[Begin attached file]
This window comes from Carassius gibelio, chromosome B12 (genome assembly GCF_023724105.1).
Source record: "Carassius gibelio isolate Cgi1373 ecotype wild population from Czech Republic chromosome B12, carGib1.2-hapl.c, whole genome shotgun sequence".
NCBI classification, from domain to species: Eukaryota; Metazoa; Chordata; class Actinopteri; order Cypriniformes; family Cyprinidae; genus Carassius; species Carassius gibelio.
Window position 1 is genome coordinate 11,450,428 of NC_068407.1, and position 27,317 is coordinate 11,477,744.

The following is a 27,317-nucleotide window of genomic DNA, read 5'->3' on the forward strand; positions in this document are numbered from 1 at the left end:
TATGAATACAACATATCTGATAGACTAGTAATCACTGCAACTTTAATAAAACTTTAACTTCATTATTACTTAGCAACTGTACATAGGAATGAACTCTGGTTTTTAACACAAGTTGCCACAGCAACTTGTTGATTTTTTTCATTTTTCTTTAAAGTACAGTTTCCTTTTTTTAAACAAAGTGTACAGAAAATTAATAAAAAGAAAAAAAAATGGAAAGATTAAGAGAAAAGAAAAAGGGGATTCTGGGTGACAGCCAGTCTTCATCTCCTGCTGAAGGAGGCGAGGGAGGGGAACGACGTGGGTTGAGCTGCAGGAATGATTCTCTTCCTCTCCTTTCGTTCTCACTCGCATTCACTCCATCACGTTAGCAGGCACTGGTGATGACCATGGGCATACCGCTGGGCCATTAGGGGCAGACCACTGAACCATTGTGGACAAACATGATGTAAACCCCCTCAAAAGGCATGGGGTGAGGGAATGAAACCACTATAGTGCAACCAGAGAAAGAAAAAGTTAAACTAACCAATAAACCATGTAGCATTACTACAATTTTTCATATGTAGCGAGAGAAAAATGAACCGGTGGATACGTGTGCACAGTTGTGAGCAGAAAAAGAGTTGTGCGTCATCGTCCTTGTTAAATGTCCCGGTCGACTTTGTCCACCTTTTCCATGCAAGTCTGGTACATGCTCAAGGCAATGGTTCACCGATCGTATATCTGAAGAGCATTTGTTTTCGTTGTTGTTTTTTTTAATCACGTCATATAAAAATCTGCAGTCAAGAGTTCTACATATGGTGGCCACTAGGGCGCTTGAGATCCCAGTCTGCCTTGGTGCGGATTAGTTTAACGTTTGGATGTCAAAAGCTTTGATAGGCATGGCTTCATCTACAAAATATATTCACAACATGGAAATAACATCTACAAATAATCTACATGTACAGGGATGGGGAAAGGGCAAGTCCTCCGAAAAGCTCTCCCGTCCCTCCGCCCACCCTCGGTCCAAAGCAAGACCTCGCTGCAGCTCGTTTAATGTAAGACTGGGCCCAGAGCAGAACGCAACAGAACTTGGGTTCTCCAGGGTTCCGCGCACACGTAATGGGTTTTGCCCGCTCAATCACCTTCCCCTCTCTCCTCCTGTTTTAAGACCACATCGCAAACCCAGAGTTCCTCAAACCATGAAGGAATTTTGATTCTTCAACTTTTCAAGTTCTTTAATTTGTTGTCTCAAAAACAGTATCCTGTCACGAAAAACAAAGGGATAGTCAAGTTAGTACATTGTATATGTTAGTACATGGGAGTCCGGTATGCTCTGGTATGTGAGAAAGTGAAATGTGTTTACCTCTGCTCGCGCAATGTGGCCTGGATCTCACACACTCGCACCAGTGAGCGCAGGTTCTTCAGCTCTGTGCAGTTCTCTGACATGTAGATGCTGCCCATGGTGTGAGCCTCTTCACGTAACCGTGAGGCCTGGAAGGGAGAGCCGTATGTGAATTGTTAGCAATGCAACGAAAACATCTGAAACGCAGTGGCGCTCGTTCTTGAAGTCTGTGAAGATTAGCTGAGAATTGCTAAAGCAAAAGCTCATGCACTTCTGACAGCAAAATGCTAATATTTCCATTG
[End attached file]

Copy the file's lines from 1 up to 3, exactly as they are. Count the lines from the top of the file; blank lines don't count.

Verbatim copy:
This window comes from Carassius gibelio, chromosome B12 (genome assembly GCF_023724105.1).
Source record: "Carassius gibelio isolate Cgi1373 ecotype wild population from Czech Republic chromosome B12, carGib1.2-hapl.c, whole genome shotgun sequence".
NCBI classification, from domain to species: Eukaryota; Metazoa; Chordata; class Actinopteri; order Cypriniformes; family Cyprinidae; genus Carassius; species Carassius gibelio.